Carving out a career in music involves a lot more than talent and technique
Is talent enough to succeed in a musical career?
Should a teaching institution wise up its students for the world as it is – inequities, imperfections and all? Or should it encourage them to reject the shortcomings of the industry they hope to enter? To me, those are the questions prompted by the extraordinary incident that ended with the Royal Academy of Music paying £186,181 in compensation for the wrongful dismissal of one of its teachers, Francesca Carpos-young.
In the RAM’S eyes, Carpos-young’s offence (for which she was dismissed) was to have circulated a document to
800 students suggesting ways in which they could cultivate a ‘good reputation’ in the profession. In her rather clumsily phrased notes, she reflected on the nicknames in use among musicians, including ‘pond life’ (string players in general) and ‘gypos’ (violinists).
It was this last label, particularly, that sparked the furore. For centuries, ‘gypsy violinist’ might have been a familiar phrase, but these days ‘gypo’ is seen as a racist slur on Romani people. Carposyoung wasn’t endorsing the term, merely noting it. But that and other labels and generalisations to which she referred (such as the injunction that ‘what’s on tour stays on tour’) incensed the RAM’S students union. It fired off a letter to the Academy’s management accusing her of – deep breath – ‘violating the Academy’s Equality and Diversity Policy by encouraging the development of a toxic educational and working environment in which musicians are complicit in the harassment of and discrimination against colleagues on the basis of race, ethnicity, gender, age and physical appearance’.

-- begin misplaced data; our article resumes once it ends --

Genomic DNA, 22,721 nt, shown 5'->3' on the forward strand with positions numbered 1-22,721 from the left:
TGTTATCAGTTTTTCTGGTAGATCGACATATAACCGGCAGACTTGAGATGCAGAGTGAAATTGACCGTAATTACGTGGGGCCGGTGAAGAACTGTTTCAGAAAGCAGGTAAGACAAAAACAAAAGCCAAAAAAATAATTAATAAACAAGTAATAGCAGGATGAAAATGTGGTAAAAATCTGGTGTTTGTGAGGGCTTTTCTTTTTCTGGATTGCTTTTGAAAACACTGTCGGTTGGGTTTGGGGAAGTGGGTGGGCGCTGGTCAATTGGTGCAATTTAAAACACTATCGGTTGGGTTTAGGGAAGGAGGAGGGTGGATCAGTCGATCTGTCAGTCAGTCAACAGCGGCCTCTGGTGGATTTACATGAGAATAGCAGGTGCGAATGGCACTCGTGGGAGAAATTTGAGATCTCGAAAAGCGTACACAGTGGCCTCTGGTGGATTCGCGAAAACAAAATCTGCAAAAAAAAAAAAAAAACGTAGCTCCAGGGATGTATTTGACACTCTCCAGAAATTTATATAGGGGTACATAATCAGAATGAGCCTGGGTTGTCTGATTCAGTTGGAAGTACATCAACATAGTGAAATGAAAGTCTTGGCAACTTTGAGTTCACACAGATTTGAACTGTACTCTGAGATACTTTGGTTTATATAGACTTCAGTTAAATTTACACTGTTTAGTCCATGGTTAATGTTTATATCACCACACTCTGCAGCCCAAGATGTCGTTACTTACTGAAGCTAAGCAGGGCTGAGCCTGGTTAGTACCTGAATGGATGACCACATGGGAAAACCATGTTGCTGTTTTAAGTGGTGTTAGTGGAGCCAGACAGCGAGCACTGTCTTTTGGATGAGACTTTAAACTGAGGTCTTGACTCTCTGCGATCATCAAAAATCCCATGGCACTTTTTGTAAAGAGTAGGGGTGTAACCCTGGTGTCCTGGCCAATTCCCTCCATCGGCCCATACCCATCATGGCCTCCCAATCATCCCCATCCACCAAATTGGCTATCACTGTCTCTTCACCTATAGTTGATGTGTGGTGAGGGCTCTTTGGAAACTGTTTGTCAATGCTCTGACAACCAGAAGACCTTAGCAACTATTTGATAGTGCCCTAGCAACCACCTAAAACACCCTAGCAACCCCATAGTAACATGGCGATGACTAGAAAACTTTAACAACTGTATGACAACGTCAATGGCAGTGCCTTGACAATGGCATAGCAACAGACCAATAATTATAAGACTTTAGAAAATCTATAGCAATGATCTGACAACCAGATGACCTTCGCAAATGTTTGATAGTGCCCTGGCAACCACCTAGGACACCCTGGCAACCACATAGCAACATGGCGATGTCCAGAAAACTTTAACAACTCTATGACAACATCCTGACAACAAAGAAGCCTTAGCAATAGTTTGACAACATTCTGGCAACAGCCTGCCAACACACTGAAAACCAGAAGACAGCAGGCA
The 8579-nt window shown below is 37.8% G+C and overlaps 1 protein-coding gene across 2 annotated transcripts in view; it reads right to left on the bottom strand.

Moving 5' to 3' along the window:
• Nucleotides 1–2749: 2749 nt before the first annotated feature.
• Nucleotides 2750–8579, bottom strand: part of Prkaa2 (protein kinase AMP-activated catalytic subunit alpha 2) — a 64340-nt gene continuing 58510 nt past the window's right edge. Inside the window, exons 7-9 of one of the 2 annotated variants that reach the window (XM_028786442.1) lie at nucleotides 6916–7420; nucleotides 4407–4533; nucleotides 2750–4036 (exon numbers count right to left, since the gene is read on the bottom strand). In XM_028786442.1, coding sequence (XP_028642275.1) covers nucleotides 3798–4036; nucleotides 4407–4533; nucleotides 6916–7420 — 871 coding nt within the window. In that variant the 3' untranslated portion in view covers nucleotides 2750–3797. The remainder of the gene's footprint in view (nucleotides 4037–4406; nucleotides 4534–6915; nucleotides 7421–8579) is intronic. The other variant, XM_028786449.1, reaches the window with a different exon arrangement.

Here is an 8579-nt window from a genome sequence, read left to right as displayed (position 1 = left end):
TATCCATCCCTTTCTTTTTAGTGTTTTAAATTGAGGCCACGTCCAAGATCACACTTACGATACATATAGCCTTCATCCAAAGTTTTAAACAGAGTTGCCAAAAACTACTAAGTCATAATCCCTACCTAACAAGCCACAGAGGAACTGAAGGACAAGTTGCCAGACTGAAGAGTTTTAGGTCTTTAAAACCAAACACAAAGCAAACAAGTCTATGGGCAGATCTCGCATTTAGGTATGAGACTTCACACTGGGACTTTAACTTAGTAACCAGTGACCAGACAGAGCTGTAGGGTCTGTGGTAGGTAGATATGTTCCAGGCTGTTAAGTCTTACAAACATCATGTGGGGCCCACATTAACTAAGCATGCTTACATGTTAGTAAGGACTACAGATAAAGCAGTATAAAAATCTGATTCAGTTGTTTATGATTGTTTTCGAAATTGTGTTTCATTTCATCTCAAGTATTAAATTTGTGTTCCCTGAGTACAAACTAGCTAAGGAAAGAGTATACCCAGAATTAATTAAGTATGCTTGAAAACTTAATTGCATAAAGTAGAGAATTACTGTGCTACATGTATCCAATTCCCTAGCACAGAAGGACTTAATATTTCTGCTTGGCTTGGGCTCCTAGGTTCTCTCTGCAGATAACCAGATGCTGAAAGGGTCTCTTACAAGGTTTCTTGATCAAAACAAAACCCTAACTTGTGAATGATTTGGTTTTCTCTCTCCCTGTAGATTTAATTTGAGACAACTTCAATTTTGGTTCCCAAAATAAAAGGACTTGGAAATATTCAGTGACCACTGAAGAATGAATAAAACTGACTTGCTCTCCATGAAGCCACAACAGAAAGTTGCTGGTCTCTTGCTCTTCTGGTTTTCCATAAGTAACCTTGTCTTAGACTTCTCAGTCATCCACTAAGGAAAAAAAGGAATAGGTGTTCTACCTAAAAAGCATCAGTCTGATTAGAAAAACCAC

Hmm. An over-sensitive overreaction, typical of the ‘snowflake’
generation? Clearly the judge chairing the employment tribunal thought so. She said that Carpos-young’s words ‘were ironic in tone, intended to convey the real world in which instrumentalists and singers would have to find work, and how to behave to get on in the precarious world of sessional booking’.
Well, I agree that the RAM was insanely hasty in siding with the students and sacking Carpos-young without time for reflection. But I have more sympathy for the protesting students than the judge did. ‘Ironic in tone’ though Carpos-young’s remarks were intended to be, they seemed to suggest that musicians entering the profession should accept every dubious bit of banter or conduct. That’s wrong. There must be limits, especially given the arts world’s recent abuse scandals.
That said, even the protesting students admitted that Carpos-young’s observations were ‘likely an accurate portrayal of behaviours that will help advance one’s career’. And that brings me back to my first question. Isn’t it a conservatoire’s job to convey precisely that ‘accurate portrayal’ to its students?
Of course, when those behaviours are based on sexist or racist prejudices, or on being deferential to outmoded hierarchies, students should be encouraged to question and reject them. But it’s surely best that they are acquainted in advance with what might confront them in the workplace. Forewarned is forearmed.
Besides, having read Carpos-young’s sprawling observations, I find myself agreeing with their fundamental thrust – that sustaining a career in music is about more than just talent. In such an insecure profession, where people are working closely and intensely with each other, it’s also about maintaining high levels of empathy, sociability, tact, charm, courtesy, flexibility, pragmatism, stoicism, humour and (I hate the phrase, but it’s here to stay) ‘networking skills’. It’s also about punctuality, reliability and presentation. And it’s about knowing how to deal with jealousy, criticism and the ruthless competition built into the music business, while retaining your grace, civility and decency.
I once asked a veteran LSO member why, having performed just once with a highly rated but dictatorial German conductor, the players decided never to work with him again. ‘It doesn’t matter how talented he is,’ the player said. ‘Music should always be made in a pleasant and encouraging atmosphere.’
That’s the nub of the matter. For every job in music, there are 10, 20, even 100 well-qualified contenders. With such an excess of talent, the opportunities will inevitably go to fine musicians who are also personable and co-operative, rather than difficult and disruptive. That’s the essence of what Carpos-young was trying to convey, and students would be well advised to heed it. After all, you won’t reform a profession if you can’t get into it in the first place.
Opportunities will go to fine musicians who are also personable and co-operative